- Oscar Murillo
- Night Shift
- oil, oilstick, graphite and dirt on canvas
Acquired from the above by the present owner in 2014
Powerfully juxtaposing a monochrome black segment, chequered squares, and frenzied marks scribbled in an all-over composition, Night Shift is an exceptionally expressive and dynamic painting by Colombian artist Oscar Murillo. Immediately transferring the urgency and relentless energy that informs the artist’s practice, the present work explores the aesthetic and conceptual interspersion of raw materials, half-finished painting and detritus that accumulate on the work’s surface during the process of creation. By obliterating the dichotomy between artistic practice and daily life, Murillo’s paintings capture the unique atmosphere of specific moments in time, archiving the interaction between the artist and his materials and deliberately incorporating elements of chance that are absorbed by the material while lying on the studio floor. The result is a highly distinctive aesthetic that is suffused by the notion of performative action to explore the material tradition of painting.
With the canvas bisected vertically and horizontally, in the present work Murillo has sewn the canvas into irregular, quartered grids. The eye is naturally drawn to the highly contrasted, crossed-out number and the grafitti-esque scrawls which emanate from the chaotic fervour of the background. In an attempt to disrupt any form of preconceived rationale via minimalist, black-and-white squares, Murillo passionately works through the canvas by scribbling, drawing, painting, smudging, erasing, and smearing all over the surface. In Night Shift, the result is a mesmerising visual juxtaposition of figuration and abstraction encompassing wild and energetic all-over scribbles, reminiscent of those found in the work of Cy Twombly. This dynamic and highly improvised approach evokes the chaos, frenzy, and improvisation that lies at the very foundation of Murillo’s practice. The performative act of painting, a non-discriminative approach to whatever material and medium suits the impetus of the artist’s creative urge at a given moment in time, strongly recalls the practice of artists such as Jean-Michel Basquiat. Both Murillo and Basquiat use urban and quotidian life as a starting point and their works reflect a myriad of references ranging from music, literature, and art history. Reflecting on Murillo’s hybrid practice, critic Jonathan P. Watts aptly observed: “It is in this sense that we can think of Murillo’s paintings as a ‘permanent archive’, multi-layered indexes of sorts, carrying ambiences of specific studios, and memories of performances and events” (Jonathan P. Watts, ‘The Presence of Work’, in: Exh. Cat., Miami, Rubell Family Collection/Contemporary Arts Foundation, Oscar Murillo: work, 2012-13, p. 22).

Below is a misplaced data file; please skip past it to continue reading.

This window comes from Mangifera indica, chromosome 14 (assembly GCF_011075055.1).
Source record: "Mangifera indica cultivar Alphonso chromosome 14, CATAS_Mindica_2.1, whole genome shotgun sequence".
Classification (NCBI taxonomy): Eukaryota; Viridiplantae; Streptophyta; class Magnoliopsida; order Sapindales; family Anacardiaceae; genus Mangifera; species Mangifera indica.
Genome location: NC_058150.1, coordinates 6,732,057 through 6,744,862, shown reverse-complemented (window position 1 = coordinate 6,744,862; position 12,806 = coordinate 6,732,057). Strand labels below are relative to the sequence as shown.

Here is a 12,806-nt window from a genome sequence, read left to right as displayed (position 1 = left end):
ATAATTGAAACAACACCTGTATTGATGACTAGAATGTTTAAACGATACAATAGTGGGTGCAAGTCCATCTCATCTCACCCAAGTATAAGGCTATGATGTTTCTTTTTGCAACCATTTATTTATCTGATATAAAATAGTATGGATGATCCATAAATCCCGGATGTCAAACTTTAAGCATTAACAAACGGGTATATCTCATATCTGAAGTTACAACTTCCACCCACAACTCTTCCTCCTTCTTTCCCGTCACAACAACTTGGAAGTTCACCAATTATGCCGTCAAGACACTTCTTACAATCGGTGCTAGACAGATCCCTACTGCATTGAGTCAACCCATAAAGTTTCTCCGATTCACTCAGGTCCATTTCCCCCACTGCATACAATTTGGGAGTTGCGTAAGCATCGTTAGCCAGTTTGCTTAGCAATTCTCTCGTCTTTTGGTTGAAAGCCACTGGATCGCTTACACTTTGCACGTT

Murillo’s artistic practice is deeply intertwined with his origins growing up in the small mountain-side town of La Paila in South East Columbia. Rather than being exposed to a traditional Western art education, Murillo appropriated his experiences from the streets, the local industry of sugar cane production as well as encounters with his family and friends, all of which have provided a strong catalyst to explore the conjunction of different materials and mediums. When moving to London, the artist encountered an entirely different culture yet remained closely linked to his origins. Working as a cleaner at night in office buildings in the City of London alongside fellow Colombians, Murillo began to incorporate the tools of his trade into his process of art production. For example, Murillo detached a broomstick from its conventional role as cleaning product, instead appropriating it as an instrument with which he could form, with some irony, winding, disorderly, tactile marks amongst the chaotic pollution of his studio floor. The title of the present work, Night Shift, is evocative of these early days working at night as a cleaner while simultaneously hinting towards Murillo’s tireless working ethos. Often spending the nights in his studio indefatigably reading, painting, and experimenting, Murillo’s excessive working practice is somewhat reminiscent of Louise Bourgeois, in particular her Insomnia Drawings created at night time and in the early hours of dawn. In both cases, the creative output is evidence of a kind of incredible creativity fueled by wakeful anxiety.
Converging and uniting a wide, almost discordant array of painterly elements and materials, Night Shift is an artistic tour de force that exudes lived history. By transcending the notions of a specific medium or artistic style, Murillo instead creates paintings of distinctive personal aura that embody and reflect upon the artist’s own experiences, encounters, and thoughts.